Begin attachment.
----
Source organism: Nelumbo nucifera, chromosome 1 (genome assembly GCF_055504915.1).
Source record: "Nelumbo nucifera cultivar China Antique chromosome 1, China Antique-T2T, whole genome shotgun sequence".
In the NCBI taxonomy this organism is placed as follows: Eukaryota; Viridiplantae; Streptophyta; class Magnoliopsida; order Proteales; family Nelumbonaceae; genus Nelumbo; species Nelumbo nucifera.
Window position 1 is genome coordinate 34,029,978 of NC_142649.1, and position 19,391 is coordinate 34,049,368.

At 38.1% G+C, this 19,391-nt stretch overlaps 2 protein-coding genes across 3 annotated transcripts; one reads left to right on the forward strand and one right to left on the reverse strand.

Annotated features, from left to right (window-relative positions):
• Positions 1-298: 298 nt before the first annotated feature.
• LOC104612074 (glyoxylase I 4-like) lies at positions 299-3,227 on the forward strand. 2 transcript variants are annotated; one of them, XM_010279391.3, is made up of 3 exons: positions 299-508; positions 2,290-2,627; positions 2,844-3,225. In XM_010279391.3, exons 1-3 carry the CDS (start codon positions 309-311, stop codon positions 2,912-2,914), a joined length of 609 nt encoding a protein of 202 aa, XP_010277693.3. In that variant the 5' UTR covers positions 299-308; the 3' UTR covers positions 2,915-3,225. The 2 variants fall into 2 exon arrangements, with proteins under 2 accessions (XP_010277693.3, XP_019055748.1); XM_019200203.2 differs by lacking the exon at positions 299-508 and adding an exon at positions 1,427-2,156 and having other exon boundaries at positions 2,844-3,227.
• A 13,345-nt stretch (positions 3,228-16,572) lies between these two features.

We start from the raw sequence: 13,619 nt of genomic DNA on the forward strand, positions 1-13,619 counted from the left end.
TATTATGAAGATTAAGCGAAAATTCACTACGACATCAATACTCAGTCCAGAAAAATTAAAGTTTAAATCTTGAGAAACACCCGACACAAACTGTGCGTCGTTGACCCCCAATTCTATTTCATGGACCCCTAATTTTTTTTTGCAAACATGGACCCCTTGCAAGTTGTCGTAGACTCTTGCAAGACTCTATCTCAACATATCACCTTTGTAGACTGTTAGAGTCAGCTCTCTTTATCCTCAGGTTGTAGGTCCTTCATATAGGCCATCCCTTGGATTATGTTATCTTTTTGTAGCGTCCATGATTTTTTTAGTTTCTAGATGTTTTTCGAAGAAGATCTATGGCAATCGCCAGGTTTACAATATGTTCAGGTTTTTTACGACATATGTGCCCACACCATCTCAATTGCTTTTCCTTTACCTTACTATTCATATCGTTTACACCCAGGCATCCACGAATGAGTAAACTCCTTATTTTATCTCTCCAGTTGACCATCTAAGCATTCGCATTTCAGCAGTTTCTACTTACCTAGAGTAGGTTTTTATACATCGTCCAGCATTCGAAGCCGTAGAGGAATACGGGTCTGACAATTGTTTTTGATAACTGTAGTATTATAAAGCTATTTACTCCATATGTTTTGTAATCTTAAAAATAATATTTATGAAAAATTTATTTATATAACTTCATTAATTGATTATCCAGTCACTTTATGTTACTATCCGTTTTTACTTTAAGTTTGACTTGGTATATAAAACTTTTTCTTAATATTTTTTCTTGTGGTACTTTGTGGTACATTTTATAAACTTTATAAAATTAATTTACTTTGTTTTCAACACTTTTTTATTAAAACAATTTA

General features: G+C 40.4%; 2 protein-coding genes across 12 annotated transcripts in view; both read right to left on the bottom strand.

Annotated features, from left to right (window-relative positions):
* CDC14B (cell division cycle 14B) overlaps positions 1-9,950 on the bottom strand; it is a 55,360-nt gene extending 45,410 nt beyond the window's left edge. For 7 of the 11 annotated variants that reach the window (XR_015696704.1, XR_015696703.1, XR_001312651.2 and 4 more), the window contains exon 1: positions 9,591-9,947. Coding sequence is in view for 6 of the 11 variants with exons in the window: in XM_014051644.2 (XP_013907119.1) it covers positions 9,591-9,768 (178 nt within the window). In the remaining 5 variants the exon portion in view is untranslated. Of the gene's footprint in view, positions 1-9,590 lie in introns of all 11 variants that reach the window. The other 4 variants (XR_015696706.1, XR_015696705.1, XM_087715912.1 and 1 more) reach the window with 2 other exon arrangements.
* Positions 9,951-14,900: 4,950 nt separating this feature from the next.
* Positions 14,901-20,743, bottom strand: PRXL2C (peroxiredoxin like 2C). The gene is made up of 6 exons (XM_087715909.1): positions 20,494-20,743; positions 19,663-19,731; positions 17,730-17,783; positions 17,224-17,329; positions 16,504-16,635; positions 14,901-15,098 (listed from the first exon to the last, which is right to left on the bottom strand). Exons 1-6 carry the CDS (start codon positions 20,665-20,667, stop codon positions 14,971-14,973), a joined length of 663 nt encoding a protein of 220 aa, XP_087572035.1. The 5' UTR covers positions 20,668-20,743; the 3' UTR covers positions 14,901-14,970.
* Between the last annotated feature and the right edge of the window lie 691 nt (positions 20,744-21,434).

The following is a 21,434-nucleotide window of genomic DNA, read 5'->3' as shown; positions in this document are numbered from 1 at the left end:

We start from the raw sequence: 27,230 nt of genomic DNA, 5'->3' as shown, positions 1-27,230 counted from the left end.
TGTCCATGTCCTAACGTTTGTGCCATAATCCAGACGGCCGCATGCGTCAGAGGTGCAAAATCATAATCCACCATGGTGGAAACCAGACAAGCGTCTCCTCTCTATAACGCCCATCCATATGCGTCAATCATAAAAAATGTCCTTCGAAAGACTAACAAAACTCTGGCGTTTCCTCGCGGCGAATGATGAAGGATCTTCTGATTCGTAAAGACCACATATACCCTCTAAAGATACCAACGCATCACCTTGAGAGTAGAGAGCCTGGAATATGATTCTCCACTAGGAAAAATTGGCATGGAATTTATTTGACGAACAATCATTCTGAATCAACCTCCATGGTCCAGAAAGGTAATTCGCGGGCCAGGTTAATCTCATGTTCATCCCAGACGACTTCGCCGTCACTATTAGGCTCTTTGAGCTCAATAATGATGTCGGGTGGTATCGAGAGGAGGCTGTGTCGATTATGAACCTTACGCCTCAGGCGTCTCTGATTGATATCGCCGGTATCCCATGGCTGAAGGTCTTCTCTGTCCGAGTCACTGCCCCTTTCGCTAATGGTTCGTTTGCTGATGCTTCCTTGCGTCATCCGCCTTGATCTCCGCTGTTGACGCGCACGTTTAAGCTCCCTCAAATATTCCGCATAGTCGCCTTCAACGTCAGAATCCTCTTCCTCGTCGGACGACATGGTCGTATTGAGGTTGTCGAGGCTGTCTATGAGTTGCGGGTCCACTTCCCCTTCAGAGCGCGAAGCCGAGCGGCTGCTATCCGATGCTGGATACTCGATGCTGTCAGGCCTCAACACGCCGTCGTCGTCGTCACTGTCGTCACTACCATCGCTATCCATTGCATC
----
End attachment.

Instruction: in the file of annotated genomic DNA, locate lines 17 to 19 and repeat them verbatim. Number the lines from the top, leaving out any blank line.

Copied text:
* Between the last annotated feature and the right edge of the window lie 691 nt (positions 20,744-21,434).

The following is a 21,434-nucleotide window of genomic DNA, read 5'->3' as shown; positions in this document are numbered from 1 at the left end:

We start from the raw sequence: 27,230 nt of genomic DNA, 5'->3' as shown, positions 1-27,230 counted from the left end.